Thoughtful Parenting: Open dialogue about balancing screen time
“Screenagers” director, Delaney Ruston, was facing a challenge that caught her off-guard — raising teenagers whose attention was increasingly consumed by screen-based activities.
With a 14-year-old son who loved video game time, and a 12-year-old daughter who was lobbying hard for her own smartphone, she encountered frequent battles on both fronts. She would work on being tolerant, then suddenly lose her patience, and then feel guilty for getting mad.
As a physician, she became increasingly anxious to know how our new tech world affects children’s development. She started finding new research on the impact of video gaming and social media on self-esteem, empathy, social skill development, academics and brain development.
As a mom, she wanted to examine how we can better manage screen time in our homes and schools. What does science teach us about teaching self-control? How can we best encourage youth to find their own ways to achieve balance? What limits and rules are reasonable and how do we implement them?
Eventually, given the struggles she was facing at home, along with all the things she was researching, she began work on “Screenagers.” She was completely surprised to learn how hard it would be to capture family and school challenges on film. She had underestimated how private parenting is.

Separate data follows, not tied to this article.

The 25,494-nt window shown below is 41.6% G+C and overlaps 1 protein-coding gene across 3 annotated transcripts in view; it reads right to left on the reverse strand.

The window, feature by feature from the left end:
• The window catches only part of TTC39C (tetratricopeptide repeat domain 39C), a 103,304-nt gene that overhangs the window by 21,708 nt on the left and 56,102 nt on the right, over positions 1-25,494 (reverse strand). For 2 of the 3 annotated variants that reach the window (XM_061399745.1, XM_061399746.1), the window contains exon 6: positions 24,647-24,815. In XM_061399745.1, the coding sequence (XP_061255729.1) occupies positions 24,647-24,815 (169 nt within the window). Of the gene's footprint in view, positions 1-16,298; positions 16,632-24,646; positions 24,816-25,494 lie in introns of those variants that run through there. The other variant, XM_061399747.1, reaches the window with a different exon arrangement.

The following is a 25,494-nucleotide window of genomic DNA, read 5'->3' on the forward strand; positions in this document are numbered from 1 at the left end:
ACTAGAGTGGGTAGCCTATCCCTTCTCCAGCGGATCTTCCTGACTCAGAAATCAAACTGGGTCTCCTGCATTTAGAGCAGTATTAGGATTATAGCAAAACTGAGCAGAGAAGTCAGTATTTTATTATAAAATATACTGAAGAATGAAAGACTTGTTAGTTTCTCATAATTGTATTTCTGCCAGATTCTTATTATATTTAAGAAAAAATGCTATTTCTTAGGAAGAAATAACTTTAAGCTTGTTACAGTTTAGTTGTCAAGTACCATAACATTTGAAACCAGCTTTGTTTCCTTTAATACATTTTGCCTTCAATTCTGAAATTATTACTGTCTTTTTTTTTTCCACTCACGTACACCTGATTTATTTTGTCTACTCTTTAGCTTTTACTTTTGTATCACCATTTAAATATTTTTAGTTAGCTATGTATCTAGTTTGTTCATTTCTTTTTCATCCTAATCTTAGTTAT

She started to see it in herself, noticing that she was too shy to tell friends her rules, such as the one about prohibiting cellphones in the car. Other friends were embarrassed to tell her they had no rules. And they were all self-conscious about how hard it was to enforce any rules they did have.
Fortunately, she did find incredible families, teachers and children across the U.S. from diverse socio-economic and cultural backgrounds. They shared experiences that are relatable, very personal, but not sensational.
Some of the stories are cautionary tales that give us an encounter with scenarios we hope to avoid by knowing about them in advance, but mostly they inspire empathy, understanding and action.
It became clear that the film needed to be shown in public spaces, to bring together kids, parents, educators, health providers and policy makers for conversations that can lead to change in our homes and communities. And indeed this approach has been incredibly effective.
These public screenings and discussions have been effective for many reasons including the fact that they do the following.
- Reveal the magnitude of the problem. Nearly every family and school faces similar struggles. The next step is to talk openly about solutions. “I didn’t realize other families were sorting out rules too,” my daughter told me after participating in her first post-film discussion.
- Increase understanding of why balance is needed. That gives us the confidence to set appropriate tech limits.
- Inspire communities to work together. Young people and adults can collaborate to better manage screen time in our homes and schools.
Make a date with your family to view this free movieat 6 p.m. Monday, Nov. 6 at Steamboat Springs High School Auditorium.
The movie will have Spanish subtitles as well.
Delaney Ruston is the director of Screenagers.
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Kristina Arielle Calco was 15 when she went into her family’s basement and took her life.